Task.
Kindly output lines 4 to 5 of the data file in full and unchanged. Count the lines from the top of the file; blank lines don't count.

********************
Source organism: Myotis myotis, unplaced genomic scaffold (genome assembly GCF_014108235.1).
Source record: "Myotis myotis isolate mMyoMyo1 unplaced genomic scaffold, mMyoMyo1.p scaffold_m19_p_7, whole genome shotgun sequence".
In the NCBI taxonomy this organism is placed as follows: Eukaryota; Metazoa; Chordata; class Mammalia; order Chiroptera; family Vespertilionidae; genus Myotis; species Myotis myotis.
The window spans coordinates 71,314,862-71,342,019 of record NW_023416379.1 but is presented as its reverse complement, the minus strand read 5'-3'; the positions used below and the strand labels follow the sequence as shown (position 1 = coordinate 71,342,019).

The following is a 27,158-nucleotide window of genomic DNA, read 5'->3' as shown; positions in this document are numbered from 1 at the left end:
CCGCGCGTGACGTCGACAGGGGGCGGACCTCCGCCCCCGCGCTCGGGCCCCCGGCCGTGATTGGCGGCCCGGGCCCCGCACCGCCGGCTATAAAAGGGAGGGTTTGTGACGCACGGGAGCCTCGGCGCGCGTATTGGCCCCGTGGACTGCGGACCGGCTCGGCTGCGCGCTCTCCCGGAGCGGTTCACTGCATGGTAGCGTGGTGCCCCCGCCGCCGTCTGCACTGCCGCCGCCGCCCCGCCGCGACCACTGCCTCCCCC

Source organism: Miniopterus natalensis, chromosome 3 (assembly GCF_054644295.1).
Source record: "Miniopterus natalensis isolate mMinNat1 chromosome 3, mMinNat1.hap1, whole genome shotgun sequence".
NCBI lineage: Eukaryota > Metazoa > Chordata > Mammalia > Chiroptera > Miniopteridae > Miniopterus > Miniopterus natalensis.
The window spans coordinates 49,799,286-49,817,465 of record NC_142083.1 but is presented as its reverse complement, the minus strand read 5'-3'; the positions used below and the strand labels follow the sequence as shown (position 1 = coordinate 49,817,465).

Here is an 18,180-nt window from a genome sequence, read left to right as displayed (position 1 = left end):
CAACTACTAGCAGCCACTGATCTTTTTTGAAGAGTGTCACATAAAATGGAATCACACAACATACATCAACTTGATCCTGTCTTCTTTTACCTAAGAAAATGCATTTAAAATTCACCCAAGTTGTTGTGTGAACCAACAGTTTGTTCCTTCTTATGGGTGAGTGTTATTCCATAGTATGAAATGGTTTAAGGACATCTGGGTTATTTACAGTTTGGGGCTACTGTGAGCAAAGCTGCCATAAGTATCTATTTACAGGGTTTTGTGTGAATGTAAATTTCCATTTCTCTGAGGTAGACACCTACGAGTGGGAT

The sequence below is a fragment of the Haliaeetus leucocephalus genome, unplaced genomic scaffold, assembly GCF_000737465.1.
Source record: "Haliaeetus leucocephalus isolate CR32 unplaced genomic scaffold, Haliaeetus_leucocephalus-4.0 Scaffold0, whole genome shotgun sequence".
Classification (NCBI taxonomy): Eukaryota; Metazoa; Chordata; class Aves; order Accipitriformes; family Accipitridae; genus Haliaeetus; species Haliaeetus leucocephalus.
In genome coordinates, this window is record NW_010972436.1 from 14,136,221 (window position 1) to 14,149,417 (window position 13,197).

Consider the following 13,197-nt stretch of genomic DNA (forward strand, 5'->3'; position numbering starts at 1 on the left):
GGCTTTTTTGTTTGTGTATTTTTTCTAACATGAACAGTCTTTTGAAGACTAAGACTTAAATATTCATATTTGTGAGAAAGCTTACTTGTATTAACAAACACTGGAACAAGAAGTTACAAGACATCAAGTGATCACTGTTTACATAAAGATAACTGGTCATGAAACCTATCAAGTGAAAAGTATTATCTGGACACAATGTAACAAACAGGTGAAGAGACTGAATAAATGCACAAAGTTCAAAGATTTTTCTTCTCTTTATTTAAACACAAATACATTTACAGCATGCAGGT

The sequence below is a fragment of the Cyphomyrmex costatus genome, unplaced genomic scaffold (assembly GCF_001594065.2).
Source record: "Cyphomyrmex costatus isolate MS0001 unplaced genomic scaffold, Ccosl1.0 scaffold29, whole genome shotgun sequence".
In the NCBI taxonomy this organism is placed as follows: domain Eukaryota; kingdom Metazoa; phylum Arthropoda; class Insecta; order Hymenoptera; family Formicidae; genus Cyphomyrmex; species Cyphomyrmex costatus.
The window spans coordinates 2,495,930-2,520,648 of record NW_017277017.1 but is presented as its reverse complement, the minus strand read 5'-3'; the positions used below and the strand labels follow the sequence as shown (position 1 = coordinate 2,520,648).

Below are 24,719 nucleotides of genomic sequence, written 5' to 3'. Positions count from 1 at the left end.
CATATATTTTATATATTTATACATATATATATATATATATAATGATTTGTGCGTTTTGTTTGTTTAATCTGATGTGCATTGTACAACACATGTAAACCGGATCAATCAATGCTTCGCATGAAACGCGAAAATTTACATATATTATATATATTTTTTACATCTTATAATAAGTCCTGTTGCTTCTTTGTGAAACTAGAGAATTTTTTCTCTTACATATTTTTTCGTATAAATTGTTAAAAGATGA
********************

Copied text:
The window spans coordinates 71,314,862-71,342,019 of record NW_023416379.1 but is presented as its reverse complement, the minus strand read 5'-3'; the positions used below and the strand labels follow the sequence as shown (position 1 = coordinate 71,342,019).

The following is a 27,158-nucleotide window of genomic DNA, read 5'->3' as shown; positions in this document are numbered from 1 at the left end: